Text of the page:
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Ideally, your overall portfolio should beat the market average. But every investor is virtually certain to have both over-performing and under-performing stocks. At this point some shareholders may be questioning their investment in Reitmans (Canada) Limited (TSE:RET.A), since the last five years saw the share price fall 54%. And it’s not just long term holders hurting, because the stock is down 24% in the last year. Shareholders have had an even rougher run lately, with the share price down 17% in the last 90 days.
To paraphrase Benjamin Graham: Over the short term the market is a voting machine, but over the long term it’s a weighing machine. One imperfect but simple way to consider how the market perception of a company has shifted is to compare the change in the earnings per share (EPS) with the share price movement.
Reitmans (Canada) became profitable within the last five years. That would generally be considered a positive, so we are surprised to see the share price is down. Other metrics might give us a better handle on how its value is changing over time.
The steady dividend doesn’t really explain why the share price is down. It’s not immediately clear to us why the stock price is down but further research might provide some answers.
The chart below shows how revenue and earnings have changed with time, (if you click on the chart you can see the actual values).
Balance sheet strength is crucual. It might be well worthwhile taking a look at our free report on how its financial position has changed over time.
What About Dividends?
It is important to consider the total shareholder return, as well as the share price return, for any given stock. The TSR is a return calculation that accounts for the value of cash dividends (assuming that any dividend received was reinvested) and the calculated value of any discounted capital raisings and spin-offs. It’s fair to say that the TSR gives a more complete picture for stocks that pay a dividend. As it happens, Reitmans (Canada)’s TSR for the last 5 years was -43%, which exceeds the share price return mentioned earlier. This is largely a result of its dividend payments!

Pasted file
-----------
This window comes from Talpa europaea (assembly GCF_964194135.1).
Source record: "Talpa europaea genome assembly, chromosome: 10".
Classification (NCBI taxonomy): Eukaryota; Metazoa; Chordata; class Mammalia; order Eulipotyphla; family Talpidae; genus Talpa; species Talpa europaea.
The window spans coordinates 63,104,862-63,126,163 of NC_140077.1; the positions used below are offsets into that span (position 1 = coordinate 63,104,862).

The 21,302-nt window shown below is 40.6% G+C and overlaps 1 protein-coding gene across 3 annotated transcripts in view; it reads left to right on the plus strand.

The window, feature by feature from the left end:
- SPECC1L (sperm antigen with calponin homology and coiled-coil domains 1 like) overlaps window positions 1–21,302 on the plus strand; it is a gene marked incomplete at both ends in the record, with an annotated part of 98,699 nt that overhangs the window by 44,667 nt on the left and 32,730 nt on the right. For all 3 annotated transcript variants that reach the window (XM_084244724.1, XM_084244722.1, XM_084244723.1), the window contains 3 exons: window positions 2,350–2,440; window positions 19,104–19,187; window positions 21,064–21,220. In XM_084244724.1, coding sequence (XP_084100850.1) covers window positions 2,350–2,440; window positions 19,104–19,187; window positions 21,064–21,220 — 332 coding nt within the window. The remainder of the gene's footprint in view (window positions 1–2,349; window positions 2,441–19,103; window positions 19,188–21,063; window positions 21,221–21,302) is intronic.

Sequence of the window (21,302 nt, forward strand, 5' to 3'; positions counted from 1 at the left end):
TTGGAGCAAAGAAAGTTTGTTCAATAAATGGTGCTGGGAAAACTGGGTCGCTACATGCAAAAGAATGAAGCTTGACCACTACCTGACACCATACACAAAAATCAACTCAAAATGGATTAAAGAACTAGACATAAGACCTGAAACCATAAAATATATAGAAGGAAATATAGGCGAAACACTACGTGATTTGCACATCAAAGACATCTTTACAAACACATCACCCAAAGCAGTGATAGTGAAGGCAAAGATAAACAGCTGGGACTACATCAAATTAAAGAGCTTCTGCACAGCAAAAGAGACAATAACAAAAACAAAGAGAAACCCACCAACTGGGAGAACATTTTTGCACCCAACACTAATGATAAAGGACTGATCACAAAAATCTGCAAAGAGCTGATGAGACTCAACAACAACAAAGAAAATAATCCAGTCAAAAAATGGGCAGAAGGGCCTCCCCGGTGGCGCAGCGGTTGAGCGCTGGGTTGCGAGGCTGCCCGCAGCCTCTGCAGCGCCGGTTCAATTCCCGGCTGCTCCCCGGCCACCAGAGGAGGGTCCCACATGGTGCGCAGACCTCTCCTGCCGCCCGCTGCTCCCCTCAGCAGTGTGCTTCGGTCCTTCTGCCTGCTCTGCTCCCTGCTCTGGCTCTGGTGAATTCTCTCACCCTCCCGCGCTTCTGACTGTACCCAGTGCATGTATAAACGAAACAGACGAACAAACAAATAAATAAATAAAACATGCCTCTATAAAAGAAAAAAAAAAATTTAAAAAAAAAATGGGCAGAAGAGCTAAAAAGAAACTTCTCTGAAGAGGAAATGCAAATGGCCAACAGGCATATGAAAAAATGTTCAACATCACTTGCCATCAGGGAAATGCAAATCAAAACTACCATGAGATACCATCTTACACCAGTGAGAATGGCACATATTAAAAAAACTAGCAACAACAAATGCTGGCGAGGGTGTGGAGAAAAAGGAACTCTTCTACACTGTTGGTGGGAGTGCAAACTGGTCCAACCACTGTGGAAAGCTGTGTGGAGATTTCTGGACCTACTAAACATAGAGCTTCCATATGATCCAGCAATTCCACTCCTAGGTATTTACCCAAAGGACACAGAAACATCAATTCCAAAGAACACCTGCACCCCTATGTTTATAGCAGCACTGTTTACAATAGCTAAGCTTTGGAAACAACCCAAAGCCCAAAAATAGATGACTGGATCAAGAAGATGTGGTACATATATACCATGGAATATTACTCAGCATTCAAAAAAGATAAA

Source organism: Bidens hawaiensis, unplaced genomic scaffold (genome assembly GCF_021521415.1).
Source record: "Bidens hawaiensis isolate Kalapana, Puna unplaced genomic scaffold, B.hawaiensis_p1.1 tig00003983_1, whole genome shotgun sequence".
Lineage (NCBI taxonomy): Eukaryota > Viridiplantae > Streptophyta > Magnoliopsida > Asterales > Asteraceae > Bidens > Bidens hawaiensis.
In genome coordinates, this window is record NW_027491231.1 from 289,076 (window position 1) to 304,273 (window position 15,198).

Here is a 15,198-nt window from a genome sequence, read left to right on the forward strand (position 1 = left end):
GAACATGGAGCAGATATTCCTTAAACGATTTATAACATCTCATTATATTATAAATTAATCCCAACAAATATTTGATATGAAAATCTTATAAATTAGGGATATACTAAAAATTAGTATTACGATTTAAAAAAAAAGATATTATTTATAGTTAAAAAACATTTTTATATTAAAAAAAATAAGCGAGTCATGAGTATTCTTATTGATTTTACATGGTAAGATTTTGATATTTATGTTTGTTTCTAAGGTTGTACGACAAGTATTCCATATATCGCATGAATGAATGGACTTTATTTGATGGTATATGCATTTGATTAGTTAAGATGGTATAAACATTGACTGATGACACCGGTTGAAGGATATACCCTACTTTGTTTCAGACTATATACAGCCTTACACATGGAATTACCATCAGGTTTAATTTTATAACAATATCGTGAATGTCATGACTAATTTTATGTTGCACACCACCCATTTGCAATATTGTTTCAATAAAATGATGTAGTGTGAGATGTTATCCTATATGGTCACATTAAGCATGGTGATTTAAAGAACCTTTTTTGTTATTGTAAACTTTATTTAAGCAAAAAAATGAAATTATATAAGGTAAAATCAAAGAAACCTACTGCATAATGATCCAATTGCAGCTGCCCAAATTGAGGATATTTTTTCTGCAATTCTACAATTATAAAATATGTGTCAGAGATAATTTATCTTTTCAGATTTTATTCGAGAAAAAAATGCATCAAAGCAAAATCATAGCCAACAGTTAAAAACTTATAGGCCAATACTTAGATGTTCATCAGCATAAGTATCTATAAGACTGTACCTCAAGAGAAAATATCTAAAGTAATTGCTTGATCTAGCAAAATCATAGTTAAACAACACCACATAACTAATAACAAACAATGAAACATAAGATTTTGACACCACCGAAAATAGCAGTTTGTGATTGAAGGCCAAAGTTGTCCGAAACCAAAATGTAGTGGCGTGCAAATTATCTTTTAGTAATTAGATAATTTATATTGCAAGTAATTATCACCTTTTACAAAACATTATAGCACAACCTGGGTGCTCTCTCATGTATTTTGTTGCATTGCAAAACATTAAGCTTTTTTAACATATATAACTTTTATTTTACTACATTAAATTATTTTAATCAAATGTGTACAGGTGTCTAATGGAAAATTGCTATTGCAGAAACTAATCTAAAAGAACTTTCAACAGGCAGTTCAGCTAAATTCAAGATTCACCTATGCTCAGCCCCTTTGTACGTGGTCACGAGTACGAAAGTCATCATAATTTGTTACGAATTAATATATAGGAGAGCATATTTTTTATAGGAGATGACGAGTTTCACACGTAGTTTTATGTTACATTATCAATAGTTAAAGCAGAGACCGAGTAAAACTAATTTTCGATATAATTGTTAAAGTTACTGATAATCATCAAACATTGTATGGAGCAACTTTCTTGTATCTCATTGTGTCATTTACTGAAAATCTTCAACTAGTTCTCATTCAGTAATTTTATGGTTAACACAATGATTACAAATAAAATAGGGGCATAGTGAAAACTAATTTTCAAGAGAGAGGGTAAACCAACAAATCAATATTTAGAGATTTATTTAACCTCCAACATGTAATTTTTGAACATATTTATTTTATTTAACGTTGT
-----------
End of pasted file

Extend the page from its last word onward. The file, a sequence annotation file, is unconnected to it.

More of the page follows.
A Different Perspective
Investors in Reitmans (Canada) had a tough year, with a total loss of 20% (including dividends), against a market gain of about 0.8%. However, keep in mind that even the best stocks will sometimes underperform the market over a twelve month period. Regrettably, last year’s performance caps off a bad run, with the shareholders facing a total loss of 11% per year over five years. Generally speaking long term share price weakness can be a bad sign, though contrarian investors might want to research the stock in hope of a turnaround. Importantly, we haven’t analysed Reitmans (Canada)’s dividend history. This free visual report on its dividends is a must-read if you’re thinking of buying.
But note: Reitmans (Canada) may not be the best stock to buy. So take a peek at this free list of interesting companies with past earnings growth (and further growth forecast).Please note, the market returns quoted in this article reflect the market weighted average returns of stocks that currently trade on CA exchanges.
We aim to bring you long-term focused research analysis driven by fundamental data. Note that our analysis may not factor in the latest price-sensitive company announcements or qualitative material.
If you spot an error that warrants correction, please contact the editor at email@example.com. This article by Simply Wall St is general in nature. It does not constitute a recommendation to buy or sell any stock, and does not take account of your objectives, or your financial situation. Simply Wall St has no position in the stocks mentioned. Thank you for reading.